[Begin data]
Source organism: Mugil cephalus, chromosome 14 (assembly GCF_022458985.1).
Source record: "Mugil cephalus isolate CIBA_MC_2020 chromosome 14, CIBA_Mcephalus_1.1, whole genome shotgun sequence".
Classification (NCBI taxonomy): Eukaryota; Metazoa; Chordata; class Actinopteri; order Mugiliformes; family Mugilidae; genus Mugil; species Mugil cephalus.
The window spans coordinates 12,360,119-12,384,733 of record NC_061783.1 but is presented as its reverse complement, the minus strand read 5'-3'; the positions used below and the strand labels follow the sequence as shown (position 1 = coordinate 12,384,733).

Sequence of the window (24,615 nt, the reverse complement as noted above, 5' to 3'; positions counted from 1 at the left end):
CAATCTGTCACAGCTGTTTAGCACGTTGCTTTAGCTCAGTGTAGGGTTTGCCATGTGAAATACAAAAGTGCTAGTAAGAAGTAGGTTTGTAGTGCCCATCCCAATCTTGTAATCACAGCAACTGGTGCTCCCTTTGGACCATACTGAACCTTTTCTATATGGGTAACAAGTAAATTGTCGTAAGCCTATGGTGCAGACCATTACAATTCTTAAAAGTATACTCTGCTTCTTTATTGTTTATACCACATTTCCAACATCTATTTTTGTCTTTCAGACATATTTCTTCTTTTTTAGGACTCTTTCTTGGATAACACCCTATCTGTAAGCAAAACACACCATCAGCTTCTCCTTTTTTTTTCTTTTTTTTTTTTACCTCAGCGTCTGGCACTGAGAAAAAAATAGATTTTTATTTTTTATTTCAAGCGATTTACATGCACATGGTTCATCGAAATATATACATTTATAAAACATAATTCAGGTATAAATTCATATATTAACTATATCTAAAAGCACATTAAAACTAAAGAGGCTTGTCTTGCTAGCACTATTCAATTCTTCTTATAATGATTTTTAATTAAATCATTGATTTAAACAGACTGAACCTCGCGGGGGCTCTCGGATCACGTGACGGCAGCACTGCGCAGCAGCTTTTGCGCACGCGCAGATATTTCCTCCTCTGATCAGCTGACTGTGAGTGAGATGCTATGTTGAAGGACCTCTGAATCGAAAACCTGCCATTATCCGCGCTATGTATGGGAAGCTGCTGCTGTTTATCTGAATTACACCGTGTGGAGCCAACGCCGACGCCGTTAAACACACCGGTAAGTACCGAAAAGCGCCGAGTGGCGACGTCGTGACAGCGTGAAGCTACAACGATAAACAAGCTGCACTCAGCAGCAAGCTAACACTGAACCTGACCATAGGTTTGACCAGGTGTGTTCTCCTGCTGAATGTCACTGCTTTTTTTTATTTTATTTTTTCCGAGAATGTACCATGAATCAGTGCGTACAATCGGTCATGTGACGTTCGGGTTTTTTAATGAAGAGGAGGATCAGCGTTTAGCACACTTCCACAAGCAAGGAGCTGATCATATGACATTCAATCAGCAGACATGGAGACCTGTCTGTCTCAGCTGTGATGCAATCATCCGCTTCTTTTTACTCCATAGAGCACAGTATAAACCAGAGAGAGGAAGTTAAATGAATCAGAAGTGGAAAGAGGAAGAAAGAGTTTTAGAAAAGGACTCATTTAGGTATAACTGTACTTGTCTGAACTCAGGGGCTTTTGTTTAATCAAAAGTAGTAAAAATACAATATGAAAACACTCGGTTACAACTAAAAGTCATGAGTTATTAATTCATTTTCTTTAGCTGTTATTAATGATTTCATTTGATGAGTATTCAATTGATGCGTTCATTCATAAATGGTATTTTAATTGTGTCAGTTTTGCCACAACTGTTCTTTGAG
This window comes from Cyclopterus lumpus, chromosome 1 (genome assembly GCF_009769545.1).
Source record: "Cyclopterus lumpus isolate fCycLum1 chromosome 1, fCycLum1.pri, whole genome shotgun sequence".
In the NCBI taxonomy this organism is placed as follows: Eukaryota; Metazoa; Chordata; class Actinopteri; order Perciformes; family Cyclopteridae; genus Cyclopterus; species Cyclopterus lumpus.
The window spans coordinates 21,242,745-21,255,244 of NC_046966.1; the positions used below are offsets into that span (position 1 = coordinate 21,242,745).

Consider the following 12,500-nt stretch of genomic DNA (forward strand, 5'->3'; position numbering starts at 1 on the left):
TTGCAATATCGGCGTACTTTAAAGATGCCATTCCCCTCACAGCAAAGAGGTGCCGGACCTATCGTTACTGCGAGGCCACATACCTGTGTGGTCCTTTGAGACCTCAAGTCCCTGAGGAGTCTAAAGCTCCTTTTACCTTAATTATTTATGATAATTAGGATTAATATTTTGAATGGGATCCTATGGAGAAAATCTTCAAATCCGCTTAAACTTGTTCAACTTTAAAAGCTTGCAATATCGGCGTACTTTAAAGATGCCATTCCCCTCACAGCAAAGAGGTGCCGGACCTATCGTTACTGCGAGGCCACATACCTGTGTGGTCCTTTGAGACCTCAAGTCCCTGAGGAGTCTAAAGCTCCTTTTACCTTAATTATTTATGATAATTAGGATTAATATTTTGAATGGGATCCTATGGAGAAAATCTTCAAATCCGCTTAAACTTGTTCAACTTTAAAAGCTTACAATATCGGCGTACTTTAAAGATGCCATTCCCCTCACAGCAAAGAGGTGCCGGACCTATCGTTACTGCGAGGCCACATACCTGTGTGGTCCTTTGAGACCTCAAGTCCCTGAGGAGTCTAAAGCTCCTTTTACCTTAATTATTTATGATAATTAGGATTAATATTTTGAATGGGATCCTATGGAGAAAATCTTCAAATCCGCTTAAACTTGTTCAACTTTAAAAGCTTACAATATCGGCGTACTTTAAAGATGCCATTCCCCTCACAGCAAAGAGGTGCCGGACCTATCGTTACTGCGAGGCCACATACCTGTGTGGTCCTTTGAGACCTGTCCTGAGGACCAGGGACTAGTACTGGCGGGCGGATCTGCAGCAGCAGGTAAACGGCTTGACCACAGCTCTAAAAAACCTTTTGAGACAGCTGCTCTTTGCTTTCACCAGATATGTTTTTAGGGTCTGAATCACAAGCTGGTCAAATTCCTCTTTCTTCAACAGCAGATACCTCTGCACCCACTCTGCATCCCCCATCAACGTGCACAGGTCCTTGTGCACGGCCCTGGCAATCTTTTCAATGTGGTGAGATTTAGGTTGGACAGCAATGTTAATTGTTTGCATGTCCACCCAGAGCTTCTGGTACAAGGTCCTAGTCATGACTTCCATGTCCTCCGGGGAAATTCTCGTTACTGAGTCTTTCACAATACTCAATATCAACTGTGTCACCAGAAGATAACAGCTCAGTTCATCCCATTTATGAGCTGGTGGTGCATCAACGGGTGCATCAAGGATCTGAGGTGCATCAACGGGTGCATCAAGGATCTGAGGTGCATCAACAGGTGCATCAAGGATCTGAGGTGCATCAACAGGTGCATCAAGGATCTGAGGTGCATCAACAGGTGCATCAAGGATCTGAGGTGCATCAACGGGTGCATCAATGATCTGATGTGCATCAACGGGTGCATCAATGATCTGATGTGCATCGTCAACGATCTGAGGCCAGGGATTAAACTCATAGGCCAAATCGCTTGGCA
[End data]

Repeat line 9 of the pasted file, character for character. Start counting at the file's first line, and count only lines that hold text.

In the NCBI taxonomy this organism is placed as follows: Eukaryota; Metazoa; Chordata; class Actinopteri; order Perciformes; family Cyclopteridae; genus Cyclopterus; species Cyclopterus lumpus.